Race is the problem that we have never solved in this country. After the Reconstruction era, in the aftermath of the Civil War, we lost the national will for solving the problem of race. Segregation was evil, second only to slavery, but not by much. And the Great Society welfare state of the 1960s has manifestly proven a failure. So, we have never solved this problem.

What I object to is the idea that deep feeling is going to solve the race problem. Or that absurdly utopian ideas like abolishing the police are going to solve the problem. We don’t live in a utopia, and those ideas are only going to cause more problems. The Elect has not been called upon to be responsible. Its members are simply objecting, and they are objecting for reasons that are at least half, and probably more, emotional. Which is to say, they are only objecting to feel good about themselves. To look at that in any objective way, it’s so irresponsible. All it does is create more unhappiness in the name of your own self-righteousness. This is what I call the self-love of self-hatred. It’s ‘I’m such a sinner and aren’t I wonderful for knowing that I’m a sinner’. The irresponsibility comes because they aren’t governing.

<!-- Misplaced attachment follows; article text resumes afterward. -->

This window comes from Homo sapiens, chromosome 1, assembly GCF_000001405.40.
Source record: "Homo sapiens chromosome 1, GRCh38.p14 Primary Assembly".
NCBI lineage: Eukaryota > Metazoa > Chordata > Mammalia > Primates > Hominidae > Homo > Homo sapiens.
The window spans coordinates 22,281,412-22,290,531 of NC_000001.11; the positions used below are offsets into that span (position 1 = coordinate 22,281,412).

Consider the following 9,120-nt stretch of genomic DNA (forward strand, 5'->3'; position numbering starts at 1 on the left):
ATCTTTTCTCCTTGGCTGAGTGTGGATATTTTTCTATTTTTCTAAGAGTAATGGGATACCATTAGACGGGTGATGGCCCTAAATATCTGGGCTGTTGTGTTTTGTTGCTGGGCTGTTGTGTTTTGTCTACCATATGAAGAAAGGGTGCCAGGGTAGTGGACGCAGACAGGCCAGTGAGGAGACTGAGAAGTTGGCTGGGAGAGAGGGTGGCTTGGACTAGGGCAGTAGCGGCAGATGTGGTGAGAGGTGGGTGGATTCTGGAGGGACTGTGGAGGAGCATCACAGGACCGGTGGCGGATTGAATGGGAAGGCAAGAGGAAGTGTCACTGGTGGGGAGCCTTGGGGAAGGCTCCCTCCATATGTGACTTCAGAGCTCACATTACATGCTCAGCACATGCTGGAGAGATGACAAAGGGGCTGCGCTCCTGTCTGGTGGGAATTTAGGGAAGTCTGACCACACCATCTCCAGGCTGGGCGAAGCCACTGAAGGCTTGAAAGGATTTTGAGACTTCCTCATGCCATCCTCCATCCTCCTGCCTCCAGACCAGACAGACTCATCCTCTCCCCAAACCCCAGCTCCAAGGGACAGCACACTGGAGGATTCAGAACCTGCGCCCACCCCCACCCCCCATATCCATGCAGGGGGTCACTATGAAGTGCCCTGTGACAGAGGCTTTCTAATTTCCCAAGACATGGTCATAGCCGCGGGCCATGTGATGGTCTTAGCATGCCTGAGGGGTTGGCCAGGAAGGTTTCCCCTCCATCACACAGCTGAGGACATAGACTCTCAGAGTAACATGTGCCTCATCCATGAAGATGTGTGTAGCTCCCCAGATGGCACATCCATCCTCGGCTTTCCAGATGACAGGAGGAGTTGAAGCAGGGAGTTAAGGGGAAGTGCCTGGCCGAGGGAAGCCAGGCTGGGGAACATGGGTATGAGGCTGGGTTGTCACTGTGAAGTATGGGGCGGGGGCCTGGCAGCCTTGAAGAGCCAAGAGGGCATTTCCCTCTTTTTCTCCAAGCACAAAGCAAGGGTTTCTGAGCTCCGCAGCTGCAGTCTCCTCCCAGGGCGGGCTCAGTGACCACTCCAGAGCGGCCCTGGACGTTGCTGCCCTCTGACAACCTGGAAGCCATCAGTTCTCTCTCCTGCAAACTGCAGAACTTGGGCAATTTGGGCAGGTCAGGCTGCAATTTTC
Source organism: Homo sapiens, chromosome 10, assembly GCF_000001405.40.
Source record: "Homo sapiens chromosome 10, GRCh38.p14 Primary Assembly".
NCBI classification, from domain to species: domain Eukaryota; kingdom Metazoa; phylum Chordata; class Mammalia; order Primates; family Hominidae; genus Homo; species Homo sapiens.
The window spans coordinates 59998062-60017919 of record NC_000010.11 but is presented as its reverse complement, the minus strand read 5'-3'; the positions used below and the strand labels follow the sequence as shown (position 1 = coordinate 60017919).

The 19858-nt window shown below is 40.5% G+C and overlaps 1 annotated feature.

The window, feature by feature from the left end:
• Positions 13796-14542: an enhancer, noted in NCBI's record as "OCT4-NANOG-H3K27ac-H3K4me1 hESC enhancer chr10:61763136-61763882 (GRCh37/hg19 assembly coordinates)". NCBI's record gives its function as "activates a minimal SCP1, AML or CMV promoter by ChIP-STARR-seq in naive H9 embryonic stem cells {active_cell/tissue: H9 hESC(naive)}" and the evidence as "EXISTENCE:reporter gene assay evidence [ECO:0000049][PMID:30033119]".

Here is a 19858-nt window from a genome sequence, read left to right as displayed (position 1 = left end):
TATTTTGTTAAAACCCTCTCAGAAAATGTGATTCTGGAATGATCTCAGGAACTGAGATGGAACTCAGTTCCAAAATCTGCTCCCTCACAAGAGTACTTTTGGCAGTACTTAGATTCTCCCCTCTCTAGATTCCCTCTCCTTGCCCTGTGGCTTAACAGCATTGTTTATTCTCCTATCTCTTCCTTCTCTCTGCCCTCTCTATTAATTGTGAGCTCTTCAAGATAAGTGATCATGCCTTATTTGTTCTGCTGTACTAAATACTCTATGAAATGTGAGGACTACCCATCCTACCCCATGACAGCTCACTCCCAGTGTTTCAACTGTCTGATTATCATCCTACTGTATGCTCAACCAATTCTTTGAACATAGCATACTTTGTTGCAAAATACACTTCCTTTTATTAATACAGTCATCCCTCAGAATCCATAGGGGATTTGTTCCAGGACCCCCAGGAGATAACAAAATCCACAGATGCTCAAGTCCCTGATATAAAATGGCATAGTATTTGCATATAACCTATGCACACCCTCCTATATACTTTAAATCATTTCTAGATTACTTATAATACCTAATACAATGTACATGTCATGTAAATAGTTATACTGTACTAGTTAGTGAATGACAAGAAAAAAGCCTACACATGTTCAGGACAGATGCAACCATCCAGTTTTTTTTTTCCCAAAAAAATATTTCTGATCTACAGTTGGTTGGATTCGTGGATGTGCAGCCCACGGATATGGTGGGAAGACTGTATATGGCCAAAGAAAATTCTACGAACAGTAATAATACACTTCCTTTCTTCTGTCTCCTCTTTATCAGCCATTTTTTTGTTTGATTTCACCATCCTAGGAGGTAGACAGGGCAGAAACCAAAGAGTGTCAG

Collins: I’ve also noticed a tendency to avoid detailed analysis of economic and social conditions, or concrete policy reforms. Instead, the issue of race after George Floyd is a simple moral denunciation, or a vague reference to ‘systemic racism’. You hear ‘Why do I have to keep explaining this?’, ‘I’m so exhausted’, and so on, as if the issue was beyond debate.